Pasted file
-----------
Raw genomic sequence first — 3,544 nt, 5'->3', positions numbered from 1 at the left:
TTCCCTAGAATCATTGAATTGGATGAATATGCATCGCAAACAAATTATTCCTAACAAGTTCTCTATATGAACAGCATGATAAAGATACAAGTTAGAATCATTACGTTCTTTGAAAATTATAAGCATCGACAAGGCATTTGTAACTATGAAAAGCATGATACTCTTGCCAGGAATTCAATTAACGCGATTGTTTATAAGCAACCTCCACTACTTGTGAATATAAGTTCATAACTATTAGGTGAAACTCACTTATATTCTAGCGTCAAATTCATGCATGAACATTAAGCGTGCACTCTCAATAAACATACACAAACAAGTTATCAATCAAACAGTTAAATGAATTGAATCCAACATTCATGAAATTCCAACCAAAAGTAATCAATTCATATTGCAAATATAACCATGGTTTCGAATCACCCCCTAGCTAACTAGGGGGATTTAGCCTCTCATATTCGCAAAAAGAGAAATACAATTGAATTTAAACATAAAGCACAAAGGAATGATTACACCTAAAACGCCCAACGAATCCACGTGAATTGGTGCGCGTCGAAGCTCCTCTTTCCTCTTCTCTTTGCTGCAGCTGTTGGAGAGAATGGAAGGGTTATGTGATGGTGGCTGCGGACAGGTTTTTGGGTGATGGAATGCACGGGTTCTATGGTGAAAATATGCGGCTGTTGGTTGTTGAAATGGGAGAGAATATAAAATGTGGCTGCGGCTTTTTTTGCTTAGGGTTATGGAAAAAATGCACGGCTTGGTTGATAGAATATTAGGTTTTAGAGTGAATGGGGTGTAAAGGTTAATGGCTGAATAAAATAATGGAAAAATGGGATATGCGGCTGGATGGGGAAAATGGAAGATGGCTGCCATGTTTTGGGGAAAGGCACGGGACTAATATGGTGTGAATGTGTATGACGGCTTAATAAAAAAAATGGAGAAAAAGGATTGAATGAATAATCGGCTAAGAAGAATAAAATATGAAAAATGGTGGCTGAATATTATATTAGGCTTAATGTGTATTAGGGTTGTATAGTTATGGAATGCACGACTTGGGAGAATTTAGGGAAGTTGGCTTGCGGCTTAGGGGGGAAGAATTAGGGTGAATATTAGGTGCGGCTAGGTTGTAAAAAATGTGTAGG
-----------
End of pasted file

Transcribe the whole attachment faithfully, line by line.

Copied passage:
Raw genomic sequence first — 3,544 nt, 5'->3', positions numbered from 1 at the left:
TTCCCTAGAATCATTGAATTGGATGAATATGCATCGCAAACAAATTATTCCTAACAAGTTCTCTATATGAACAGCATGATAAAGATACAAGTTAGAATCATTACGTTCTTTGAAAATTATAAGCATCGACAAGGCATTTGTAACTATGAAAAGCATGATACTCTTGCCAGGAATTCAATTAACGCGATTGTTTATAAGCAACCTCCACTACTTGTGAATATAAGTTCATAACTATTAGGTGAAACTCACTTATATTCTAGCGTCAAATTCATGCATGAACATTAAGCGTGCACTCTCAATAAACATACACAAACAAGTTATCAATCAAACAGTTAAATGAATTGAATCCAACATTCATGAAATTCCAACCAAAAGTAATCAATTCATATTGCAAATATAACCATGGTTTCGAATCACCCCCTAGCTAACTAGGGGGATTTAGCCTCTCATATTCGCAAAAAGAGAAATACAATTGAATTTAAACATAAAGCACAAAGGAATGATTACACCTAAAACGCCCAACGAATCCACGTGAATTGGTGCGCGTCGAAGCTCCTCTTTCCTCTTCTCTTTGCTGCAGCTGTTGGAGAGAATGGAAGGGTTATGTGATGGTGGCTGCGGACAGGTTTTTGGGTGATGGAATGCACGGGTTCTATGGTGAAAATATGCGGCTGTTGGTTGTTGAAATGGGAGAGAATATAAAATGTGGCTGCGGCTTTTTTTGCTTAGGGTTATGGAAAAAATGCACGGCTTGGTTGATAGAATATTAGGTTTTAGAGTGAATGGGGTGTAAAGGTTAATGGCTGAATAAAATAATGGAAAAATGGGATATGCGGCTGGATGGGGAAAATGGAAGATGGCTGCCATGTTTTGGGGAAAGGCACGGGACTAATATGGTGTGAATGTGTATGACGGCTTAATAAAAAAAATGGAGAAAAAGGATTGAATGAATAATCGGCTAAGAAGAATAAAATATGAAAAATGGTGGCTGAATATTATATTAGGCTTAATGTGTATTAGGGTTGTATAGTTATGGAATGCACGACTTGGGAGAATTTAGGGAAGTTGGCTTGCGGCTTAGGGGGGAAGAATTAGGGTGAATATTAGGTGCGGCTAGGTTGTAAAAAATGTGTAGG